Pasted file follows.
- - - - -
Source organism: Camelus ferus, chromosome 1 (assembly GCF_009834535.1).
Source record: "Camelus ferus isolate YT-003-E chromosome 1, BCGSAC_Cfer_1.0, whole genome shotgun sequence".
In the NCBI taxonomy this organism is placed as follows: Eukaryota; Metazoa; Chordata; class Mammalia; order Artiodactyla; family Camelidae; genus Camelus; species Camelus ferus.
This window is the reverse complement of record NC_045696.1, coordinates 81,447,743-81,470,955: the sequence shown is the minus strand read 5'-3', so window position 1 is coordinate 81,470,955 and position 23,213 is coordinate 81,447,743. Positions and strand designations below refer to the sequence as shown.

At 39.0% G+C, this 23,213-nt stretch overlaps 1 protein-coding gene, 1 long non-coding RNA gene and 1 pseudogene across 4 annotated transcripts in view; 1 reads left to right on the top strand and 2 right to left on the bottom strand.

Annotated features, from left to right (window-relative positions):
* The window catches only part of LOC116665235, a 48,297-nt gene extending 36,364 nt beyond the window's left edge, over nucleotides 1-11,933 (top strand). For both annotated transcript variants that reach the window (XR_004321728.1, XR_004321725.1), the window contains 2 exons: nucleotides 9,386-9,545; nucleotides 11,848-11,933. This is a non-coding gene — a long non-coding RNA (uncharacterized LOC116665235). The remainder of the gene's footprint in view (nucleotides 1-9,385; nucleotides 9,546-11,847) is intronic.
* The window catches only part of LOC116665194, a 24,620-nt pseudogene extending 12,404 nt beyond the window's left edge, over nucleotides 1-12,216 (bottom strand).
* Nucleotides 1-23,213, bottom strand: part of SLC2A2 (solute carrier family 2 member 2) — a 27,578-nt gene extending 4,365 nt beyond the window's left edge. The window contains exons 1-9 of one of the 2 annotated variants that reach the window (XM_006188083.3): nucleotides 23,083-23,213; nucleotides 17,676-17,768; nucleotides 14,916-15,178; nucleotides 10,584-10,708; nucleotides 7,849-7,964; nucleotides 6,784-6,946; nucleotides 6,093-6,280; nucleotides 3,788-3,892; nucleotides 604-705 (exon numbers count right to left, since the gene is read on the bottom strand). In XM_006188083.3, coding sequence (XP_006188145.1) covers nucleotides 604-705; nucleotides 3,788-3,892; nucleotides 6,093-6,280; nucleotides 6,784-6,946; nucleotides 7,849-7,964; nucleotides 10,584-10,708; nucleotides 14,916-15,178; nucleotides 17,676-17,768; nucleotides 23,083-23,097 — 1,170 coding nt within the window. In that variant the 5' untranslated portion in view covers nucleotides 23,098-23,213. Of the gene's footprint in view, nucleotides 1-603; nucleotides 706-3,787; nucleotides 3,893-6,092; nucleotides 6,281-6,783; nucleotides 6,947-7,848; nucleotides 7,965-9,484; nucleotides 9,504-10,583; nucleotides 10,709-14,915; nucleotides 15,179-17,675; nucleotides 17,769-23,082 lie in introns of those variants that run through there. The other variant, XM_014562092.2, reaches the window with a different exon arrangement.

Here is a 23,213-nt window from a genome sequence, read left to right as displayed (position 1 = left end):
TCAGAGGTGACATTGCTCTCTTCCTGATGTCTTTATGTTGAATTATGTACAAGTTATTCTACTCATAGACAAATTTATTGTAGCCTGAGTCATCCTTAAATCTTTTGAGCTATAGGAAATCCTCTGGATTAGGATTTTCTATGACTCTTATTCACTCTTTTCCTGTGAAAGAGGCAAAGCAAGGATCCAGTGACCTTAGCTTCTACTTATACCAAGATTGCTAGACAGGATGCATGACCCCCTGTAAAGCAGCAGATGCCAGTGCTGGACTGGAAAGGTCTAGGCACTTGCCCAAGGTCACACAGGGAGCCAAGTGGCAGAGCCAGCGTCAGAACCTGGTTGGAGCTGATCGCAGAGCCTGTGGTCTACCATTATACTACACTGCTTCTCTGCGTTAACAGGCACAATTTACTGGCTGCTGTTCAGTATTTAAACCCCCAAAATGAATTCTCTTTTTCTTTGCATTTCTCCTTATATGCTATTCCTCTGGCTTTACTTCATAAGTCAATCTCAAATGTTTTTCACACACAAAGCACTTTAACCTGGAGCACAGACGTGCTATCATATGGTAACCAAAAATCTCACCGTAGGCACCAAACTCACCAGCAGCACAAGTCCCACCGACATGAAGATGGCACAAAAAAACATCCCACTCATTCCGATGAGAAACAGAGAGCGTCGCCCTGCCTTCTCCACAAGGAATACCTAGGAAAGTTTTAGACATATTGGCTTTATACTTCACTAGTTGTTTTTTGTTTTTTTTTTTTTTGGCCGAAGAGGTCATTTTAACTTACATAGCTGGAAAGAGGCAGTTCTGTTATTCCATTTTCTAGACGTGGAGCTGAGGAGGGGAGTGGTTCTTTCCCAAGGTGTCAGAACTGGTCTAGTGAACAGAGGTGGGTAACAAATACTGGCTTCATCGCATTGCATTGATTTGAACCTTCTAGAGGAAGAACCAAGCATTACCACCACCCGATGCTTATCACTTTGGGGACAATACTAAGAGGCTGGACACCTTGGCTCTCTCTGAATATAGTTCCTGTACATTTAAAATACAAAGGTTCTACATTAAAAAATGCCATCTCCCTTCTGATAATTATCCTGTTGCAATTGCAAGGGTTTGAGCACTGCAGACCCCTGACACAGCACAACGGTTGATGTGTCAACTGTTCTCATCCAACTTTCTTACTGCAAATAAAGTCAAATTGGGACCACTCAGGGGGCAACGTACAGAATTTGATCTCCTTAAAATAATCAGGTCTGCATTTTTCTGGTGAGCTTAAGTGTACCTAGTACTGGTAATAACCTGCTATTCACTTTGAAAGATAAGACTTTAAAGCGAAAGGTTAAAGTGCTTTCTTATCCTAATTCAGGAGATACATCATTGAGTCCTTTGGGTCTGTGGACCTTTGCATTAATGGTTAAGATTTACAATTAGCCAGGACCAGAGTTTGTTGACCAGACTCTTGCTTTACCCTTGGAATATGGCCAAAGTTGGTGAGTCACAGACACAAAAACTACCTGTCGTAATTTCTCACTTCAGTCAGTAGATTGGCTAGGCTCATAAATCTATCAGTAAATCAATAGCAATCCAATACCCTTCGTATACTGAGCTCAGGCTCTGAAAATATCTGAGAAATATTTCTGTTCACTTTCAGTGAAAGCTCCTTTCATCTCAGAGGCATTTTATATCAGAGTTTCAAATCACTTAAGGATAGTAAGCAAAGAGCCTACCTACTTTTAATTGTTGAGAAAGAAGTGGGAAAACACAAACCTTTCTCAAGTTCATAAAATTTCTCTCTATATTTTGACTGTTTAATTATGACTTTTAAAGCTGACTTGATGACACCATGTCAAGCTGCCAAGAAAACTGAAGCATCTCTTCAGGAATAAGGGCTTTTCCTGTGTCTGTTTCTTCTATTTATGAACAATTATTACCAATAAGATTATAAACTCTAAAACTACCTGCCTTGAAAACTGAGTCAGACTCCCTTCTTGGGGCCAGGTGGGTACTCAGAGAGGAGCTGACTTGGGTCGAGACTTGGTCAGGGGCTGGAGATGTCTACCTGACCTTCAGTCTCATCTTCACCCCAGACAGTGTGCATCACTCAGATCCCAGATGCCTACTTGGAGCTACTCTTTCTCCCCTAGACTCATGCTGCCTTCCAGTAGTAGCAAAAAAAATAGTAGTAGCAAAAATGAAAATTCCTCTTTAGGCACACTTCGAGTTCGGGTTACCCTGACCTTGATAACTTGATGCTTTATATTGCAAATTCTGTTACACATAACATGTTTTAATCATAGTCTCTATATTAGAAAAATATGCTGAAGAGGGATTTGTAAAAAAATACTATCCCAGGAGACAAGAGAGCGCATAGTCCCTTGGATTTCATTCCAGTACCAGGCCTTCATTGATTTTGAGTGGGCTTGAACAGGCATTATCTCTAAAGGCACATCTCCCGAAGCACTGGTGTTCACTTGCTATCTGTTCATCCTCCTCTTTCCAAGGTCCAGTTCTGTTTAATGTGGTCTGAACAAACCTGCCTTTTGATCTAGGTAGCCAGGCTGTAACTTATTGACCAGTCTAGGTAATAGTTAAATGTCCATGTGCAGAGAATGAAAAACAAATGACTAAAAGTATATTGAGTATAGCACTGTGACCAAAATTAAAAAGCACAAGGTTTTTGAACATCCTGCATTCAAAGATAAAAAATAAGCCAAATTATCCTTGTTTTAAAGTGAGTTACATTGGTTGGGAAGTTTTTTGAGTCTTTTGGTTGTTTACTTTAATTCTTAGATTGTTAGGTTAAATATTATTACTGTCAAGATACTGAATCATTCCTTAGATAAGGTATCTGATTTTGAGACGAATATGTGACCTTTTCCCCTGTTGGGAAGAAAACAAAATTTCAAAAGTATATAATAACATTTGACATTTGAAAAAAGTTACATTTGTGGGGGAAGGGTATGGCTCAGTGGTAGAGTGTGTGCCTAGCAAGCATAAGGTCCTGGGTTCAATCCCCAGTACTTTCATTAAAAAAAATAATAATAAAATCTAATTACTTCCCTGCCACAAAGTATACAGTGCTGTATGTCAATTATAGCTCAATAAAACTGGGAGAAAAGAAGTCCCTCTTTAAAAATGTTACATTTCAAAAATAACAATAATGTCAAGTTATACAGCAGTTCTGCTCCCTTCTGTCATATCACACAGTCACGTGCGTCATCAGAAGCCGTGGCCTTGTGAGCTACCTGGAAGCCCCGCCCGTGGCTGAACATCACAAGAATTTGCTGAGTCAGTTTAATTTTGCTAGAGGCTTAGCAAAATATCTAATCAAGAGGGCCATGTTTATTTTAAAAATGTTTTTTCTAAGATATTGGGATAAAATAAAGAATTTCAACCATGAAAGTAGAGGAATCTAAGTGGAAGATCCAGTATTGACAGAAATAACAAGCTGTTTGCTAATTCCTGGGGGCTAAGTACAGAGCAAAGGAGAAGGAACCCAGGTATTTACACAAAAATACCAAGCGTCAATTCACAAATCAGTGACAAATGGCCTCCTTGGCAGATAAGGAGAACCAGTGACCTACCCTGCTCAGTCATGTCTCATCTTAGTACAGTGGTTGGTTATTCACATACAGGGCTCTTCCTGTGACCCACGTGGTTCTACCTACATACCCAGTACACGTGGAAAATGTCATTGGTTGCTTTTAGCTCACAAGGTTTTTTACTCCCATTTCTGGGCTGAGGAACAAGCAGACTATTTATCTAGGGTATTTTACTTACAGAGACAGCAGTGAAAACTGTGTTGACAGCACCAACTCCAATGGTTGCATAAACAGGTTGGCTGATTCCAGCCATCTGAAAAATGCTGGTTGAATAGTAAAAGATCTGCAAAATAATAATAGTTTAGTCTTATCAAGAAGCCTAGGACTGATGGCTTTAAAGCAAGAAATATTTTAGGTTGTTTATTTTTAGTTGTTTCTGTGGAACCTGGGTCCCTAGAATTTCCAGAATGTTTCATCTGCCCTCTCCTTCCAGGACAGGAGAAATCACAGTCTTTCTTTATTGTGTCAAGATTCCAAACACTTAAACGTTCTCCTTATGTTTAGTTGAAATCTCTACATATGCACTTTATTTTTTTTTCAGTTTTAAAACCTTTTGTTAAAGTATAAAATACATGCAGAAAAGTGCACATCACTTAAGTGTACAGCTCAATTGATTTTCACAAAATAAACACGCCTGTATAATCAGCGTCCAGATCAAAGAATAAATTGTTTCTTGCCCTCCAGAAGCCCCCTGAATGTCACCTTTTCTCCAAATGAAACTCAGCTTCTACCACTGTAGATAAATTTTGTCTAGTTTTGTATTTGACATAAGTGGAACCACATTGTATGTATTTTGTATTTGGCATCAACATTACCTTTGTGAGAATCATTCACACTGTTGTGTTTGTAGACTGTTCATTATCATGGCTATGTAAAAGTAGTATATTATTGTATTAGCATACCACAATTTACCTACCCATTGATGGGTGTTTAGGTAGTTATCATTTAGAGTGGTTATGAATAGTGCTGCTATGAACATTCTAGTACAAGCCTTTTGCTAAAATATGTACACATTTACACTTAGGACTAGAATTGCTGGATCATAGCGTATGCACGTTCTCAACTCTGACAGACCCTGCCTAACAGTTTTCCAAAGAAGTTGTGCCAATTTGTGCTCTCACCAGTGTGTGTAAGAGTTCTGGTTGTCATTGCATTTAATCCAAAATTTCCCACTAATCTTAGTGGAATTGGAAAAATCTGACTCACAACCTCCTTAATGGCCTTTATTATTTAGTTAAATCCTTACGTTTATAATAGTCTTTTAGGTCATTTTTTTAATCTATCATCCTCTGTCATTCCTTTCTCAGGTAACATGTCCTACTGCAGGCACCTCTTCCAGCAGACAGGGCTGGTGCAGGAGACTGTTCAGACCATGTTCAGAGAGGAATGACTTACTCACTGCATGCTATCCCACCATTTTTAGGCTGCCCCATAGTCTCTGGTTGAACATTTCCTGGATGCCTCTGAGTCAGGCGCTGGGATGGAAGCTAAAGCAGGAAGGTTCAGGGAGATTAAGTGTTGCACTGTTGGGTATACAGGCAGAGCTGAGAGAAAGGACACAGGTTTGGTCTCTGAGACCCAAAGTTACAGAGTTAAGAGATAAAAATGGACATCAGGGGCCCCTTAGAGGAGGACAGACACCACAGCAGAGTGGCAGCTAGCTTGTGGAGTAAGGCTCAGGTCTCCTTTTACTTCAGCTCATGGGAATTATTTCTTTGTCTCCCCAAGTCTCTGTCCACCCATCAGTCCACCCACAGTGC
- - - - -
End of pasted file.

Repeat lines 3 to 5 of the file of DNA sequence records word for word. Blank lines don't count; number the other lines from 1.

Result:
In the NCBI taxonomy this organism is placed as follows: Eukaryota; Metazoa; Chordata; class Mammalia; order Artiodactyla; family Camelidae; genus Camelus; species Camelus ferus.
This window is the reverse complement of record NC_045696.1, coordinates 81,447,743-81,470,955: the sequence shown is the minus strand read 5'-3', so window position 1 is coordinate 81,470,955 and position 23,213 is coordinate 81,447,743. Positions and strand designations below refer to the sequence as shown.

At 39.0% G+C, this 23,213-nt stretch overlaps 1 protein-coding gene, 1 long non-coding RNA gene and 1 pseudogene across 4 annotated transcripts in view; 1 reads left to right on the top strand and 2 right to left on the bottom strand.